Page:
The lyrics are quite along the lines of their more recent songs like ‘Road of Resistance’, inspiring, energizing anthems to one’s struggle to grow and improve self against all odds. This direction in the lyrical content was quite predictable given the nature of the band; the girls are now too grown up to be singing about chocolate and waking up late for school, yet it’s not like they will be singing about death and violence anytime soon. This and the simple structure of the song characterizes it as the most metalcore-styled song of Babymetal so far. Now, I tend to discard metalcore (as we metalheads usually do) as a lame, weak-ass genre with both fans and band members being as tough as little girls. However, since Babymetal are, in fact, little kawaii girls, that kinda destroys my whole objection towards the sound from its very core, and all that remains after is an appreciation for the geniality of how the song actually works, again, against all odds, as Babymetal songs always do.
To recap, let me list what I see as the good and bad points about the song:
• Its catchiness, energy and overall Babymetal-ness is obvious.
• The sound of the song is more compact and well-rounded than that of other Babymetal songs.
• The lyrics are more mature and Su-metal’s voice is simply out of this world in their interpretation.
• One cannot avoid feeling moved when listening to it; I believe this will be THE song to hear live in Babymetal concerts for years to come.
• It is purposefully designed to be more marketable (no more 6-minute long melodeath anthems like IDZ)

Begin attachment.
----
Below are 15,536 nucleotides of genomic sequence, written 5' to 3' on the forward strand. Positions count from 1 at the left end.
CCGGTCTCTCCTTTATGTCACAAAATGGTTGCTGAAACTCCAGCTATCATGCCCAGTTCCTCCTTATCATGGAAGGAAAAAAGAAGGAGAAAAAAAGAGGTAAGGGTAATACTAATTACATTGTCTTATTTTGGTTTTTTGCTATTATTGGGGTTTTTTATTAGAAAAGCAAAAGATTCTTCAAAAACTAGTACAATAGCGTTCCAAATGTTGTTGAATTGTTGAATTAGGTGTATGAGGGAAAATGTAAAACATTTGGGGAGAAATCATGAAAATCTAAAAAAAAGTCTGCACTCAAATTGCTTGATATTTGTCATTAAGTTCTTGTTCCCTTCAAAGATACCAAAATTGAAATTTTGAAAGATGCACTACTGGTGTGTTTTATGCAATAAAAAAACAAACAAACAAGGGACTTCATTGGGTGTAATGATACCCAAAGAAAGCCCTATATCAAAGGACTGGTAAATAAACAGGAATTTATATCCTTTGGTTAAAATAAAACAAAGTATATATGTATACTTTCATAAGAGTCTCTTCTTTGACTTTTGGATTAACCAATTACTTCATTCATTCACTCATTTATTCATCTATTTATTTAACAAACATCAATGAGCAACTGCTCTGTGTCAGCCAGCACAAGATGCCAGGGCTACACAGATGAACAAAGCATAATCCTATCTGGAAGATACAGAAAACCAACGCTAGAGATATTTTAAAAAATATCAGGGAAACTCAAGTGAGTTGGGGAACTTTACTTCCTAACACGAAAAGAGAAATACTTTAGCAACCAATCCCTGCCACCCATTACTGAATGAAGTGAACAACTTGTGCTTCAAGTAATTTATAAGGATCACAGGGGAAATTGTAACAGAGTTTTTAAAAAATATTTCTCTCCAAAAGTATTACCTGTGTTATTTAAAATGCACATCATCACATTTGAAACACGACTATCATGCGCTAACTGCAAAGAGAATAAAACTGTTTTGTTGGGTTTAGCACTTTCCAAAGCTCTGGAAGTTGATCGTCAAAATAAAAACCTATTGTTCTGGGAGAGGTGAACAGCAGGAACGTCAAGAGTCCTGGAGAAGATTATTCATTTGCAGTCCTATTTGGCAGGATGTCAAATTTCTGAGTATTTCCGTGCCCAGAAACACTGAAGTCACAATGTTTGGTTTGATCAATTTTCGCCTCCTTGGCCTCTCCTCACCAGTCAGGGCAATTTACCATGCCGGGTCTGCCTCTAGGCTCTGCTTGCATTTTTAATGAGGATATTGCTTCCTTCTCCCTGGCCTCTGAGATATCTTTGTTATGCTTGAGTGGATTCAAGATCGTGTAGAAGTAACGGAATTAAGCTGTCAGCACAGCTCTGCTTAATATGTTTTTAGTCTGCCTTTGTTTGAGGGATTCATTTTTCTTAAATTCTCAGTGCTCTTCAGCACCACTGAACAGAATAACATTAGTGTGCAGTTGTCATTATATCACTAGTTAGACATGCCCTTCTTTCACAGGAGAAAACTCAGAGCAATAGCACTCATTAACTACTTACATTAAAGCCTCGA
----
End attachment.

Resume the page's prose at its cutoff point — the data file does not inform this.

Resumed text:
• Yui and Moa’s voices have been mixed to sound as childish as in the previous album. Anyone who has heard them live will agree they no longer sound like that and it seems awfully unnecessary to have them do that again.
• Given the structure of the song, the Kami-Band, Babymetal’s backing band, doesn’t really have a chance to shine in this song.
Overall, if I were to rate this song I would give a 9/10 if compared with most of the heavy metal stuff that is being produced today, but maybe a 8/10 when compared with other Babymetal material. However, as a first single of the album I certainly find it much more appealing that ‘Gimme Chocolate’ two years ago. This song might be the one that finally takes Babymetal to the mainstream, to play in huge arenas like they should be doing not only in Japan but all over the world, where they belong, as prophesized by The Fox God. Will it be so? Only The Fox God Knows.
Suzanne Nguyen, Newswire's follower from Brisbane, Australia.